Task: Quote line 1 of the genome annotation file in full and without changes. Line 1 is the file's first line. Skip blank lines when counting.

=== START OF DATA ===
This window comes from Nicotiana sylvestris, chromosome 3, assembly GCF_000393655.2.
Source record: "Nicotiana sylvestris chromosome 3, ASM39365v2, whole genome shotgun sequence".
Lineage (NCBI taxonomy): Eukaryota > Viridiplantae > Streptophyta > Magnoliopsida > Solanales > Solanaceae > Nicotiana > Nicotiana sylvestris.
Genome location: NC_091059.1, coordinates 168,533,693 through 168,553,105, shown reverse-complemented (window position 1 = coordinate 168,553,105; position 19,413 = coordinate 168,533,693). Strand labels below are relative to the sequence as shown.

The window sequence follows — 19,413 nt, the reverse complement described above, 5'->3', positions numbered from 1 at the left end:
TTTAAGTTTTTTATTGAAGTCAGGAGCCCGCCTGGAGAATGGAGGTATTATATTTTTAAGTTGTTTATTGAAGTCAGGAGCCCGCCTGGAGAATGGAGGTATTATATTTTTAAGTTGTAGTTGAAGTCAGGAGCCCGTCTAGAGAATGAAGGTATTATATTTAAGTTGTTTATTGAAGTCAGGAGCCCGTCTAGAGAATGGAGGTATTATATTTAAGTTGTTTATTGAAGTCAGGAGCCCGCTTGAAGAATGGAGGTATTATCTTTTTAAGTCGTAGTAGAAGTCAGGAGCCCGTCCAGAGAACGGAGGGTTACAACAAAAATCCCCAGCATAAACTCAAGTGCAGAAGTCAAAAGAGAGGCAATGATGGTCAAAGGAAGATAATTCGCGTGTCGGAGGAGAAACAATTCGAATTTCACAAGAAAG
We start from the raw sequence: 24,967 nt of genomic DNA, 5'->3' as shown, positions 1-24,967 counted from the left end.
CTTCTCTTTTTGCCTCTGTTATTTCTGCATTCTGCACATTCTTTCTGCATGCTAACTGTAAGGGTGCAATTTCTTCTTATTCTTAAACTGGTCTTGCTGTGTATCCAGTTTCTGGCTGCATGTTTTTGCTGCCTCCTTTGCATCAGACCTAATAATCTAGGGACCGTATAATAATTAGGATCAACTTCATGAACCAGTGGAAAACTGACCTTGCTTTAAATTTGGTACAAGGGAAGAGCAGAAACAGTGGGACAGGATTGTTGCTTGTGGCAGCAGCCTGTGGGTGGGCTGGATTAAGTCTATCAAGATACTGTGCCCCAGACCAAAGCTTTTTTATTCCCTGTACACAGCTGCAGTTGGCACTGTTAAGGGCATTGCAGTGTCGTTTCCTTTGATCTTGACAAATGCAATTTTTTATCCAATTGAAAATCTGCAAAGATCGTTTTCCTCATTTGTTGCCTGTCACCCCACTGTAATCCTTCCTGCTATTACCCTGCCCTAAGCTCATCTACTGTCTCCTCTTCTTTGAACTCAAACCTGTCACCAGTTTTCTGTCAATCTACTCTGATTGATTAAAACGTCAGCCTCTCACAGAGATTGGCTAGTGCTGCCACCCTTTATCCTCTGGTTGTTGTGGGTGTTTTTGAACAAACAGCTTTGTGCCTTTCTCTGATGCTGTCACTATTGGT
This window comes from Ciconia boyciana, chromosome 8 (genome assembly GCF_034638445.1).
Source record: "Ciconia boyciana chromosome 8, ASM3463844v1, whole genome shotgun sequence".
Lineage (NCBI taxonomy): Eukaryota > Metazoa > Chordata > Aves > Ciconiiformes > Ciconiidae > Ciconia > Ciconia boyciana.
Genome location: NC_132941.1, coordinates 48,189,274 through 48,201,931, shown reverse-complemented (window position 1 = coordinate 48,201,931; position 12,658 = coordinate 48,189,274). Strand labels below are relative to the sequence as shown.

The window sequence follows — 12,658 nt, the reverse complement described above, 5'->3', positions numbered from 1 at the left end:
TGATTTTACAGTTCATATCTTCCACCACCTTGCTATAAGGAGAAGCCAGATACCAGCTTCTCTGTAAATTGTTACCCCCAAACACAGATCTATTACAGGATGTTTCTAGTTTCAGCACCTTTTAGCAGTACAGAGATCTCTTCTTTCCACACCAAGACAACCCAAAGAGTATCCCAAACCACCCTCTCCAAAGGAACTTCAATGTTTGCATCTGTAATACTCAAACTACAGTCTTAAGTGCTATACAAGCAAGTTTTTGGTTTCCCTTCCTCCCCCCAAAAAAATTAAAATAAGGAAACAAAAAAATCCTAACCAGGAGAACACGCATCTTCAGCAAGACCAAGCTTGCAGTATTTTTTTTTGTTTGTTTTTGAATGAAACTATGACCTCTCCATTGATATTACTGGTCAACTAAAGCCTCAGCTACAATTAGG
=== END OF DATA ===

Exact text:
This window comes from Nicotiana sylvestris, chromosome 3, assembly GCF_000393655.2.